If she were a man, would we know who Isa Genzken had been married to? Or dated when she was a student? I doubt it, not for a master artist who over her careeer has produced several major bodies of work. But Genzken is a woman and MoMA sells her work using her biography and falls into the cliches that naturally might ensue. Still Isa Genzken is remarkable and you should know her name. Her take on the city and life – particularly NYC – is a triumph and transcendent. The first of two essay on Genzken this one for The Weeklings.
Amie Siegel made a documentary in reverse following furniture, almost a trade in exotic objects, from the homes of the wealthy-- yachts, townhouses in NY and London (including John Pawson's right at the very start) through to being photographed and auctioned off and ending up in Chandigarh where the chairs were part of a utopian city of the future, supposed to embody India's post-War promise. As part of the piece an art installation the film itself was auctioned off at Christie's in London. Thanks to a bit of luck I saw the film in NY and the auction in London and write here about the chairs, modernism and value (not to mention values) for both The Weeklings and Salon...
Marlene McCarty's work is beautiful and troubling. It has a can't-help-but-stare intensity. It deals equally in desire and anger, beauty and the family and how society inscribes rules. She was a member of Gran Fury and on my panel on AIDS and art and queer activism at Frieze. I also wrote about her for the November issue of the magazine, where I used Shulamith Firestone's The Dialectic of Sex and Angela Carter's The Sadeian Woman to talk about McCarty's mural-sized drawings and all their disturbing power.
And, the title above is not the title of the piece. I wanted it to be, only it was too long to fit in the magazine's grid. You can read a pdf of the essay here.
In London this October? I have the pleasure of chairing a talk at the Frieze London Art Fair with Neil Bartlett, Marlene McCarty and Zanele Muholi on art, activism, politics and sexuality – From ACT UP to S. Africa today... Neil is an amazing novelist and playwright who both takes on history and restores it to the present from his first book, Who Was That Man: A Present for Mr. Oscar Wilde ,a hybrid crossing over from novel to non-fiction, memoir and history to his work in the theater. He also impressively just donated his archive to the British Library (see the talk about it here).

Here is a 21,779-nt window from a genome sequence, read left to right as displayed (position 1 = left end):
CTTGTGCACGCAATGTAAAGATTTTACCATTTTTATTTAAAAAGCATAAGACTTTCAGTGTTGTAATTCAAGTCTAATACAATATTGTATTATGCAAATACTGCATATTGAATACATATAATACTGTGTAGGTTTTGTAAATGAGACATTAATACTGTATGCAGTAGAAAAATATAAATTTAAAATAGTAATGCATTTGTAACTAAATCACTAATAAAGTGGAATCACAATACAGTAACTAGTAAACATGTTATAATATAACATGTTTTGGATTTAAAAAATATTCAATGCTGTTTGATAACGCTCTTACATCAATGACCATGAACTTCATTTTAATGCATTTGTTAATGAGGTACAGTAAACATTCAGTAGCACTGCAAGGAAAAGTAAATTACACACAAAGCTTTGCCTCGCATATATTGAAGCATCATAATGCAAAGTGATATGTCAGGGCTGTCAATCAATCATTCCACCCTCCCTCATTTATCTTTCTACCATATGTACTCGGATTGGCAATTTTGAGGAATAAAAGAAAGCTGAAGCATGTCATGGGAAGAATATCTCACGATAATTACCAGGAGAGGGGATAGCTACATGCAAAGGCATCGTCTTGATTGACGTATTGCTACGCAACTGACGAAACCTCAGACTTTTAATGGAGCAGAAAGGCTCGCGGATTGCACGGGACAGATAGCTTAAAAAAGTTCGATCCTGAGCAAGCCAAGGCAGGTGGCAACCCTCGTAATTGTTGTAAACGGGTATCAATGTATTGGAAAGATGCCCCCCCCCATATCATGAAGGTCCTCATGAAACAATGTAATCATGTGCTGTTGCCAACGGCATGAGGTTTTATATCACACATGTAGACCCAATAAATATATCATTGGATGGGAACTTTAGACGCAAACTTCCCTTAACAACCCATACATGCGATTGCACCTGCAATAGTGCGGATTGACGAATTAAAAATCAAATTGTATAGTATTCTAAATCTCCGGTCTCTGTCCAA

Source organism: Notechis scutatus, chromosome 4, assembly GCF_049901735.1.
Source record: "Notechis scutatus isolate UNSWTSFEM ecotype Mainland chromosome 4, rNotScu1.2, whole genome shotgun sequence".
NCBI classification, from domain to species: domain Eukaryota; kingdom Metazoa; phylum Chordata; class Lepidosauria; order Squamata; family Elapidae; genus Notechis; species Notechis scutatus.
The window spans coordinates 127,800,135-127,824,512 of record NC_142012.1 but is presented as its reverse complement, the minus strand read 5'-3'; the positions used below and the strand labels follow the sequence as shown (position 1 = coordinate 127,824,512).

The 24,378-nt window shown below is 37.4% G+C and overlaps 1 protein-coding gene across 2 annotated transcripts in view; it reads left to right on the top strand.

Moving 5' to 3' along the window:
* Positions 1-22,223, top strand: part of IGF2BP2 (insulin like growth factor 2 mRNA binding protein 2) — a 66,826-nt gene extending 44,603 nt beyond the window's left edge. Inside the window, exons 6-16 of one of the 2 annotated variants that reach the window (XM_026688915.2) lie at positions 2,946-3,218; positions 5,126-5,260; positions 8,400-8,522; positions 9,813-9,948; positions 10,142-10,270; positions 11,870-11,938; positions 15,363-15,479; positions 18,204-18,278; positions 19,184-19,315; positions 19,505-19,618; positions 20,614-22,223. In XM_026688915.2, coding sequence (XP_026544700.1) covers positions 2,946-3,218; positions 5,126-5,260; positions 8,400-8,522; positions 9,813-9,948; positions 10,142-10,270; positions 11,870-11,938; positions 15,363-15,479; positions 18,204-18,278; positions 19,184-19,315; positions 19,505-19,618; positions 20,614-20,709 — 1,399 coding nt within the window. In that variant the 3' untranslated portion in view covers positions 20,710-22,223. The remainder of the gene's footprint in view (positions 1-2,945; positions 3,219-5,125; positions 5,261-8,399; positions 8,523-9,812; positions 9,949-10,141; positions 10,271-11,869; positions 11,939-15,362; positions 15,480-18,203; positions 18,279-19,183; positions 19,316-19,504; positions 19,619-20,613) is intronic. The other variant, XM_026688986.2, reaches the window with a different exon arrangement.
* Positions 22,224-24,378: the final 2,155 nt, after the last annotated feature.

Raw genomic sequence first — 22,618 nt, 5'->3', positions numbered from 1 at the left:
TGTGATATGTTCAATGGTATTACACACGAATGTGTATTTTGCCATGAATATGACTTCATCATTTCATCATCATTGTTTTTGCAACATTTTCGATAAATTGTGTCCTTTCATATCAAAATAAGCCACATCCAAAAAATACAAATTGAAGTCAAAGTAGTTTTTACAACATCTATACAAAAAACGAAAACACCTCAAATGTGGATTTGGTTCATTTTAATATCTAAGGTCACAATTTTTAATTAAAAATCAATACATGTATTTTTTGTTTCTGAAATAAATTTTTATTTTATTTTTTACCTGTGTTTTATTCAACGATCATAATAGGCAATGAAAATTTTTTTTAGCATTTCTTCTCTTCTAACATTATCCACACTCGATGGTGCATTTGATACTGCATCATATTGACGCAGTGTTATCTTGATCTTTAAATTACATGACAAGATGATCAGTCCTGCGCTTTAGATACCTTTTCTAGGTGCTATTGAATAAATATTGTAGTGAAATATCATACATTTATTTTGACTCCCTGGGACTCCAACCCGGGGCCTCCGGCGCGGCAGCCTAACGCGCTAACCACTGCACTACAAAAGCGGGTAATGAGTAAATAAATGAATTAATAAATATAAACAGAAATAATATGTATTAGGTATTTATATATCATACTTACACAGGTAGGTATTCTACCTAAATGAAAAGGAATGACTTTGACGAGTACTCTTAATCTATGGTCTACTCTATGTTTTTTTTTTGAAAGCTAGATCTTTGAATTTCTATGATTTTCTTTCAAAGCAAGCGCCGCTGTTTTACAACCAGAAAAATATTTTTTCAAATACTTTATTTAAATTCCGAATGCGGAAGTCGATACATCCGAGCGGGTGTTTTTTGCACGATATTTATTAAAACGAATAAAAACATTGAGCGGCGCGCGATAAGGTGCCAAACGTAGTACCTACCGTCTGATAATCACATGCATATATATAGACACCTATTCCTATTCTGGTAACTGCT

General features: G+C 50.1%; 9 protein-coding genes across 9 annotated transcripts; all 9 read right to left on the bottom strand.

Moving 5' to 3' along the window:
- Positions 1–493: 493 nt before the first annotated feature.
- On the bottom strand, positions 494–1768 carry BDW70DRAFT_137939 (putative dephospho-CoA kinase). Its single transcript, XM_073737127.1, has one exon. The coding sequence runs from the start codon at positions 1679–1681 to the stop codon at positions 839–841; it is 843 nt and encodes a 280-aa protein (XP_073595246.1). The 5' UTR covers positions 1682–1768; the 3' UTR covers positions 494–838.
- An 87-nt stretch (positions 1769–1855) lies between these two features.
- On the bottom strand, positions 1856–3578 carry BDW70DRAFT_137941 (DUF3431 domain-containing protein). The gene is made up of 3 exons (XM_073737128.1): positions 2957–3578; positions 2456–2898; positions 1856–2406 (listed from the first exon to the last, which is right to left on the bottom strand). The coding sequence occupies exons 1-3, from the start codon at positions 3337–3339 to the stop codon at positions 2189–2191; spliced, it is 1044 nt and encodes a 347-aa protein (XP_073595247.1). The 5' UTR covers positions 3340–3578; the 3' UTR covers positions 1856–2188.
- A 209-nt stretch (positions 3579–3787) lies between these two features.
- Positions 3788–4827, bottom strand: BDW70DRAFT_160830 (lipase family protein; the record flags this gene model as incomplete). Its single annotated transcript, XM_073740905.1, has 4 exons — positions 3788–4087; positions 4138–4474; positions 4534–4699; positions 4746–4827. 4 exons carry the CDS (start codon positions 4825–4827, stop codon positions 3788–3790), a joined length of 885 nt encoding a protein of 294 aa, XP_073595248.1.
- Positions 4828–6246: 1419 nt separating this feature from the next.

Marlene was part of with Gran Fury (creating the visuals and graphic/advertising arm of ACT UP NY). Her own work since has pushed the language and codes of society from the way we address and sexualize women to how society encodes morals and values and the knots those can tie us up in from girls and their families to our take on ourselves and great apes.
Zanele just won the Freedom of Expression award from Index on Censorship and her work, portraits of black lesbians in S. Africa are bold, striking and in a country that asks for invisibility – declarative.They've been shown recently at Documenta last year and in Venice this year.
It has been 20 years since ACT UP, Gran Fury and queer activism reshaped the power of contemporary art and protest. What is the legacy of and possibility for art and protest now?
This summer the awesome inspiring Kate Newby has a show up on Fogo Island (itself awesome and inspiring). I wrote an essay for her (the catalogue published by Sternberg Press), that talks about the point of art and the experience of it, whether or not the moment is in an object, an experience. Or, watching a pebble disappear into a frozen pond...
Here's the start of the essay. In the bit after this, I exhort the reader not to read any further and to tear up the page she's reading and cast it into the wind. Or water. Or both.
1. December 5, 2012: Kate Newby pulls a pebble from her pocket. The stone is green and smooth and feels fragile to touch. We’re on the edge of a frozen pond, in a place evocatively called “inland” to denote everything that isn’t by the sea. Next to me PJ Decker, a retired house painter and oil-rig worker, looks at the rock with amazement and perhaps some confusion. “Did you paint it?” he asks, assuming it’s a real rock, found on this island, Fogo Island, that is rocks on rock. He turns it over in his palm and passes it to me. I send it skimming across the ice. The pebble is, yes, painted. It’s been glazed and is not rock, not in the traditional sense, but porcelain, made by Kate and designed to be skipped in water. The rock bounces twice and disappears. How do you throw art into a pond and toss away this beautiful thing? But that’s the point, and after it’s gone, what is it? What was it? This fleeting moment, an action, a game, a thing made from rock thrown into the water, with no witnesses other than three people by a pond and a photo taken on an iPhone here in this place, this inland that sounds like a fairytale.
Or, maybe the point is the question, “Did you paint it?” Or the way I handle the rock gingerly because it’s art. Or that art is literally a throwaway moment that Kate’s repeated in waters around Manhattan and New Orleans, on Fogo Island and in New Zealand.
To Read further click on the link to Sternberg's site. The catalogue itself beautiful and Kate's work inspiring – radically slight so it asks for a reconsideration of art. And the world around us.